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A colored microscopy image of a dividing breast cancer cell
Transfer RNAs Have a Surprising Role in Breast Cancer Growth
A particular leucine-ferrying tRNA is more abundant in cancerous cells than healthy ones, and lowering its levels inhibits cancer growth, a study finds.
Transfer RNAs Have a Surprising Role in Breast Cancer Growth
Transfer RNAs Have a Surprising Role in Breast Cancer Growth

A particular leucine-ferrying tRNA is more abundant in cancerous cells than healthy ones, and lowering its levels inhibits cancer growth, a study finds.

A particular leucine-ferrying tRNA is more abundant in cancerous cells than healthy ones, and lowering its levels inhibits cancer growth, a study finds.

cancer biology
A collection of images from previous neuroscience articles, including those of an octopus in a chamber, artistic renditions of a brain, brain scans, and an image of neural connections in vitro.
Our Favorite Neuroscience Stories of 2022
Dan Robitzski | Dec 28, 2022 | 4 min read
This year, neuroscience researchers made important discoveries related to how neurodegeneration attacks the human brain, hooked cultured neurons up to machinery to teach them to play a video game, and more.
A collection of images from prior stories, including illustrations of DNA, chromosomes, and various cells, microscopy images of cancer cells, and a photo of a mouse on a treadmill.
Our Favorite Cancer Stories of 2022
Dan Robitzski | Dec 27, 2022 | 4 min read
This year, cancer researchers uncovered a variety of ways that tumors can survive and spread, ranging from damaging their own DNA to exploiting the nearby microenvironment for nutrients.
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Present Your Paper in The Scientist’s Journal Club
The Scientist Staff | 1 min read
Apply today to share your cutting-edge research in The Scientist’s Journal Club.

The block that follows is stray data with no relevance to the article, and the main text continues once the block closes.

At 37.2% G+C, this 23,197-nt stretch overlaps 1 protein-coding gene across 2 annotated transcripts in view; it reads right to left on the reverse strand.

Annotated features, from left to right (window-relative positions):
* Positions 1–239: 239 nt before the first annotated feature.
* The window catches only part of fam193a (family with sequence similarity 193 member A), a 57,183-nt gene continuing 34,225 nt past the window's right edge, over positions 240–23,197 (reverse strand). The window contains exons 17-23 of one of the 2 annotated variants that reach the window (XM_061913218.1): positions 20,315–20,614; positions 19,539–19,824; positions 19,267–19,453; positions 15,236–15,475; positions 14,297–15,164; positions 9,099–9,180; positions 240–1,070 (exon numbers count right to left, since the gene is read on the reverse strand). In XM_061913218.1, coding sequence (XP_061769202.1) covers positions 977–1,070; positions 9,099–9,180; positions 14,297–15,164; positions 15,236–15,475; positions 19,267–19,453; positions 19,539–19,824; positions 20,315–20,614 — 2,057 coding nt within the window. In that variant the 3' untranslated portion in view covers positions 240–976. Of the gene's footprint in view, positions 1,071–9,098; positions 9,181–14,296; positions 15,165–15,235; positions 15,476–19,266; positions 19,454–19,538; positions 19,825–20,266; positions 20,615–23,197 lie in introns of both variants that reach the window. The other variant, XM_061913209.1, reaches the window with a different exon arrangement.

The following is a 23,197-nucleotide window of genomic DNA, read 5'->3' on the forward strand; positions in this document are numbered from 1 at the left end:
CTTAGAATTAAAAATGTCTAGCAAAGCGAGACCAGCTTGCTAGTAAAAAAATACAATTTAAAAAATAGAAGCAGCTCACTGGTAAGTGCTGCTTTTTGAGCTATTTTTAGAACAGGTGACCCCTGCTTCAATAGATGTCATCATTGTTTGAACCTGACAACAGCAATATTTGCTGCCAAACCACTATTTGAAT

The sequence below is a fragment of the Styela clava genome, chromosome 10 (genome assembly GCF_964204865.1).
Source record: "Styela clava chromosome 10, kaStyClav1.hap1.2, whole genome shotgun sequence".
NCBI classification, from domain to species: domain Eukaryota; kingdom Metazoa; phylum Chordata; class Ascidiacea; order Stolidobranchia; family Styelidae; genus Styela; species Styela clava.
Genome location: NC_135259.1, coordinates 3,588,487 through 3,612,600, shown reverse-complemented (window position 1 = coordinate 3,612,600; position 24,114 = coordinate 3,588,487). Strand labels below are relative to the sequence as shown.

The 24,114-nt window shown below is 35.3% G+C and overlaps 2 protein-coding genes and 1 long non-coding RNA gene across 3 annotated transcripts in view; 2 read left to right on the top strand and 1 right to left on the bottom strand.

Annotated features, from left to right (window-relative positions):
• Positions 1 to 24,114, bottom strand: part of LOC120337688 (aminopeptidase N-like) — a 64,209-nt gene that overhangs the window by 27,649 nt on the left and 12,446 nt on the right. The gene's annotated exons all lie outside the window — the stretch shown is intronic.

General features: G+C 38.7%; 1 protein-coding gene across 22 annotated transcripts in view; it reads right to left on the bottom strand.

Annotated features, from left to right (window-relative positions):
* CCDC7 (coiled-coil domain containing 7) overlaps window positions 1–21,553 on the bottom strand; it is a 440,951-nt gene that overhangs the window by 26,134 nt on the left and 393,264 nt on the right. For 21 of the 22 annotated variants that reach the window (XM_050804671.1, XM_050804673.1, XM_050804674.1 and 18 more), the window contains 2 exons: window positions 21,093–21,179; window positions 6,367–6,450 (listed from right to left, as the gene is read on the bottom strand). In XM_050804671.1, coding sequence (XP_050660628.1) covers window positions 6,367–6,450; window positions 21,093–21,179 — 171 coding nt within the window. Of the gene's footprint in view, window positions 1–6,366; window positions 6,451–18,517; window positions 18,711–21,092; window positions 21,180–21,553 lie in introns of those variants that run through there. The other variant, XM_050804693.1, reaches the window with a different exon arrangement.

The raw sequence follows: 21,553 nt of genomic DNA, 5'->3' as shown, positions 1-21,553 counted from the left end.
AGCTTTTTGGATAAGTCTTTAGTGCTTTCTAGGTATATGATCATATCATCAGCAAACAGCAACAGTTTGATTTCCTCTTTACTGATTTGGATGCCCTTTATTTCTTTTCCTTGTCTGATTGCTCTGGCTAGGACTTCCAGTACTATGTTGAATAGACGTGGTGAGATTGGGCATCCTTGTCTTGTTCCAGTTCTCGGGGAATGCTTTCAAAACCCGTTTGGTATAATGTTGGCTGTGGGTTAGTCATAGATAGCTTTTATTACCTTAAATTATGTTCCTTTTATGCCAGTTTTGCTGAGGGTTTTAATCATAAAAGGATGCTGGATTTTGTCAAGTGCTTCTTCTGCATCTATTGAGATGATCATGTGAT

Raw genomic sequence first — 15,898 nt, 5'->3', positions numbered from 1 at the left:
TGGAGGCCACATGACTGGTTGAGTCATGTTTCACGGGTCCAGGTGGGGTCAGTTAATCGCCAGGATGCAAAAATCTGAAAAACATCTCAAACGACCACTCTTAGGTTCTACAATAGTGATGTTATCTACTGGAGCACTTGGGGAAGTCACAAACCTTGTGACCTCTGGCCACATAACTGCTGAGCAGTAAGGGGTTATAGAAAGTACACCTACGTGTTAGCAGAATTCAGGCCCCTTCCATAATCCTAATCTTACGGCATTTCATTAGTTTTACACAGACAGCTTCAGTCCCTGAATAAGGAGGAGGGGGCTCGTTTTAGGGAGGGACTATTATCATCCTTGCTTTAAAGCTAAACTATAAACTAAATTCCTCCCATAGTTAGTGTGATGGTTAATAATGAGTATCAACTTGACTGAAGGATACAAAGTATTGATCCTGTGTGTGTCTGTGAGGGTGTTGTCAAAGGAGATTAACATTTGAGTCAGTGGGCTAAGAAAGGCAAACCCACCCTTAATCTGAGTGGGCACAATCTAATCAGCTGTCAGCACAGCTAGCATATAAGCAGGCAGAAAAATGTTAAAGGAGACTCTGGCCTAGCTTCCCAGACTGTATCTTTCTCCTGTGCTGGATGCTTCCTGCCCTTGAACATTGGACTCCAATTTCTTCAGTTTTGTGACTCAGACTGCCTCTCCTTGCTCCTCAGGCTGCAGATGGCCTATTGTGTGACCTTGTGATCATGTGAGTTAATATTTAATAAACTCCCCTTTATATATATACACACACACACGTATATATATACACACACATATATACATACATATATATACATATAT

A fishing cat with a fish in its mouth
Genome Spotlight: Fishing cat (Prionailurus viverrinus)
Christie Wilcox, PhD | Dec 22, 2022 | 5 min read
A high-quality reference genome for this vulnerable feline may help scientists understand why they’re so prone to transitional cell carcinoma in captivity.
An artist’s rendition of transcription inside a nucleus
Hypertranscription by Tumors Is Linked to Poorer Cancer Outcomes: Study
Sophie Fessl, PhD | Dec 13, 2022 | 3 min read
The extent to which transcription is higher in tumor cells than in surrounding nontumor cells is associated with bad prognoses in several cancer types.
Performing Metabolomic and Functional Proteomic Analyses on a Heterogenous Cancer Cell Population
The Scientist Creative Services Team in Collaboration with IsoPlexis | 2 min read
A tumor metabolome panel identifies altered cell states that lead to drug tolerance.
2022 Top 10 Innovations 
2022 Top 10 Innovations
The Scientist Staff | Dec 12, 2022 | 10+ min read
This year’s crop of winning products features many with a clinical focus and others that represent significant advances in sequencing, single-cell analysis, and more.
illustration of cancer cells moving
Cancer Cells Gather Speed in Thicker Fluids
Holly Barker | Nov 22, 2022 | 4 min read